Although the group was fluidic and largely informal, traditionally whoever occupied the Chair of the Department of Modern Philosophy at the University of Kyoto was considered its leader. Nishida was the first, from 1913 to 1928. Hajime Tanabe succeeded him until the mid-1930s. By this time, Nishitani had graduated from Kyoto University, studied with Martin Heidegger for two years in Germany, and returned to a teaching post since 1928. From 1955 to 1963, Nishitani officially occupied the Chair and since his departure, leadership of the school has crumbled – turning the movement into a very decentralized group of philosophers with common beliefs and common interests.

Significance of its notable members

The significance of the group continues to grow, especially in American departments of religion and philosophy. Since the mid-1980s, there has been a growing interest in East/West dialogue, especially inter-faith scholarship. Masao Abe traveled to both coasts of the United States on professorships, and lectured to many groups on Buddhist-Christian relations.

In addition, although Daisetz Teitaro Suzuki was closely connected to the Kyoto school and in some ways critical to the development of thought that occurred there—indeed, Suzuki personally knew Nishida, Tanabe, and Nishitani—he is not considered a true member of the group.[5]

Kitaro Nishida

Main article: Kitaro Nishida

Nishida, the school’s founder, is most known for his groundbreaking work An Inquiry into the Good and later for his elucidation of the “logic of basho” (Japanese: 場所; usually translated as “place,” or the Greek topos) – which brought him fame outside of Japan, and contributed largely to the attention later paid to philosophers from the Kyoto School.

Nishida’s work is notable for a few reasons, chief among them however is how much they are related to the German tradition of philosophy since Schopenhauer. The logic of basho is a non-dualistic ‘concrete’ logic, meant to overcome the inadequacy of the subject-object distinction essential to the subject logic of Aristotle and the predicate logic of Kant, through the affirmation of what he calls the ‘absolutely contradictory self-identity’, a dynamic tension of opposites that, unlike the dialectical logic of Hegel, does not resolve in a synthesis, but rather defines its proper subject by maintaining the tension between affirmation and negation as opposite poles or perspectives.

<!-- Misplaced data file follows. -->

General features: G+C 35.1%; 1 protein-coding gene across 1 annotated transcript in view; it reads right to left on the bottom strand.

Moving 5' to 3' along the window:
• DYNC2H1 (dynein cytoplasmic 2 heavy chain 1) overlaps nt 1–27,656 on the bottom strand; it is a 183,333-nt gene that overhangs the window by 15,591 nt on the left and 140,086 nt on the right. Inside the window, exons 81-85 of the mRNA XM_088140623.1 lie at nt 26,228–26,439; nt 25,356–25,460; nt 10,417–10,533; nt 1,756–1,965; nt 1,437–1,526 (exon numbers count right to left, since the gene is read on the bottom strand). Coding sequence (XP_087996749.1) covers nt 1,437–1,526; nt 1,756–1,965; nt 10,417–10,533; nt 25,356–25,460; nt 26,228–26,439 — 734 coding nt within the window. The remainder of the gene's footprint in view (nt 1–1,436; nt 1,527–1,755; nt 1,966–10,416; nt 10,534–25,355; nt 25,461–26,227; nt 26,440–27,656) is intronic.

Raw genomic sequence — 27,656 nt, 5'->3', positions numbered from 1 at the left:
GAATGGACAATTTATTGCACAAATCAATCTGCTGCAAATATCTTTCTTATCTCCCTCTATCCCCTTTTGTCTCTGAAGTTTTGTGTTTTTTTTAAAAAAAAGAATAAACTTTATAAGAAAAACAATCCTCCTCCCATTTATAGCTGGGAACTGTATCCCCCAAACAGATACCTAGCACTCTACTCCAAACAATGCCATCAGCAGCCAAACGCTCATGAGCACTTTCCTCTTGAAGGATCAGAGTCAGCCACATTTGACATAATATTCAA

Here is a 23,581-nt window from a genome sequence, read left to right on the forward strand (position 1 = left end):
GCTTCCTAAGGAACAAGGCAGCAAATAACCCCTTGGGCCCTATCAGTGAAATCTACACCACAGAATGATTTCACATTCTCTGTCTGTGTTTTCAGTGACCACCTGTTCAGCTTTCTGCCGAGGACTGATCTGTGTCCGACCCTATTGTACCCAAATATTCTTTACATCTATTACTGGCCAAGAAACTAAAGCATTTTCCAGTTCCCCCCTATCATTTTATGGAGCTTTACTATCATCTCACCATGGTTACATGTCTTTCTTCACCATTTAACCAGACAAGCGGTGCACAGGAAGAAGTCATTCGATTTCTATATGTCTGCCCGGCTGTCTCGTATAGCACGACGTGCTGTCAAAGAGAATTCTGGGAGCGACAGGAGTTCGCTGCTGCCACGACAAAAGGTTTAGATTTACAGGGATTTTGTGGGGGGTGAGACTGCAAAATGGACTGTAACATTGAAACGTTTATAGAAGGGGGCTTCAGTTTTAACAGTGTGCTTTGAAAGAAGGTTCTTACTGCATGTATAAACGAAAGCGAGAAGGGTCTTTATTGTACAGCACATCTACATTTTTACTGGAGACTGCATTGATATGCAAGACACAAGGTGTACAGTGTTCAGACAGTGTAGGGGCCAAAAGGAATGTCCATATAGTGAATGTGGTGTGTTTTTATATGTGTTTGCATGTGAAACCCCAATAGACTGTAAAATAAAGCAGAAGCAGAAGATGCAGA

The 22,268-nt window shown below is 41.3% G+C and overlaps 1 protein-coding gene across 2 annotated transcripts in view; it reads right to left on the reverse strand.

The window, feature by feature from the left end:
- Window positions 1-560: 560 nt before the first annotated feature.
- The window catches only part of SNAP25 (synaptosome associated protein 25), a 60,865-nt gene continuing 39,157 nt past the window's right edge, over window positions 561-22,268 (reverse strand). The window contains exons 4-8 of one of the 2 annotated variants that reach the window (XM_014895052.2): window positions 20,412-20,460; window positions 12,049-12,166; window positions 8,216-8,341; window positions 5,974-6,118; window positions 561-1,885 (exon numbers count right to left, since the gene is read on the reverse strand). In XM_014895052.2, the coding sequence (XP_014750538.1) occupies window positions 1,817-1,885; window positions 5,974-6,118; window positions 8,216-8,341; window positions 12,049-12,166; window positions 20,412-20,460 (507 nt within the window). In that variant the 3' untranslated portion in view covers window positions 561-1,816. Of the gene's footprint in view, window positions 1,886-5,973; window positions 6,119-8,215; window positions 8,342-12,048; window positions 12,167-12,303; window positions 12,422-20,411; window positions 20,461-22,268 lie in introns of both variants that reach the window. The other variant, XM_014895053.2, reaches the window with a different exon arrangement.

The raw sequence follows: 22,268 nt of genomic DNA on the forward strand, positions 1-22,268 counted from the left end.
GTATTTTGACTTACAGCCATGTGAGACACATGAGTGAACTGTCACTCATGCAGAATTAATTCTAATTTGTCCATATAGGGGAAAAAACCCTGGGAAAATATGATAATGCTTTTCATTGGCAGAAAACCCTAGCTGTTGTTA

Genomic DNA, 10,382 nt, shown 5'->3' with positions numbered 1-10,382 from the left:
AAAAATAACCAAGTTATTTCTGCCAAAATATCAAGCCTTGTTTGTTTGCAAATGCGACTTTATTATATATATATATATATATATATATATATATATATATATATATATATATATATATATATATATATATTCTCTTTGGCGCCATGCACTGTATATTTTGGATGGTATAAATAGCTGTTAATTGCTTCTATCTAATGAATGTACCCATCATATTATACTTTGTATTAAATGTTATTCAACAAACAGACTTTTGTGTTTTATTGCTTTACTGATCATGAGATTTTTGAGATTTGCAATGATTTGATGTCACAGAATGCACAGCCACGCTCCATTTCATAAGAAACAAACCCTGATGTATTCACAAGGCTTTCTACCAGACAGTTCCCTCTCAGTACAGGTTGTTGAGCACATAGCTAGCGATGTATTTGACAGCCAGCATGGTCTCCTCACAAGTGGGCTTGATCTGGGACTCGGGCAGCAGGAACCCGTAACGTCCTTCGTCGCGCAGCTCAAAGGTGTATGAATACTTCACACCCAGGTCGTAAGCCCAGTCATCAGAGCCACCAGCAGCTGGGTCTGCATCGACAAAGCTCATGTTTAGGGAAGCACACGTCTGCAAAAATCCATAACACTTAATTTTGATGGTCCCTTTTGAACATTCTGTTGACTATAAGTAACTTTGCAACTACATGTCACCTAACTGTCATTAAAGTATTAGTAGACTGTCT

Nishitani describes East Asian philosophy as something very different from what the Western tradition of Descartes, Leibniz or Hume would indicate,

It is ‘intuitive and practical,’ with its emphasis on religious aspects of experience not lending themselves readily to theoretical description. True wisdom is to be distinguished from intellectual understanding of the kind appropriate to the sciences. The ‘appropriation’ of Nishida’s thought,…’embraces difficulties entirely different from those of intellectual understanding’…and those who ‘pretend to understand much but do not really understand, no matter how much they intellectually understand’ are the object of his scorn.[1]

Before his death Nishida wrote The Logic of Place and the Religious Worldview, developing more fully the religious implications of his work and philosophy through “Absolute Nothingness,” which “contains its own absolute self-negation within itself.”[6] By this Nishida means that, while the divine is dynamically paradoxical, it should not be construed as pantheism or transcendent theism. Both Nishitani and Abe spent much of their academic lives dedicated to this development of nothingness and the Absolute, leading on occasion topanentheism.[citation needed]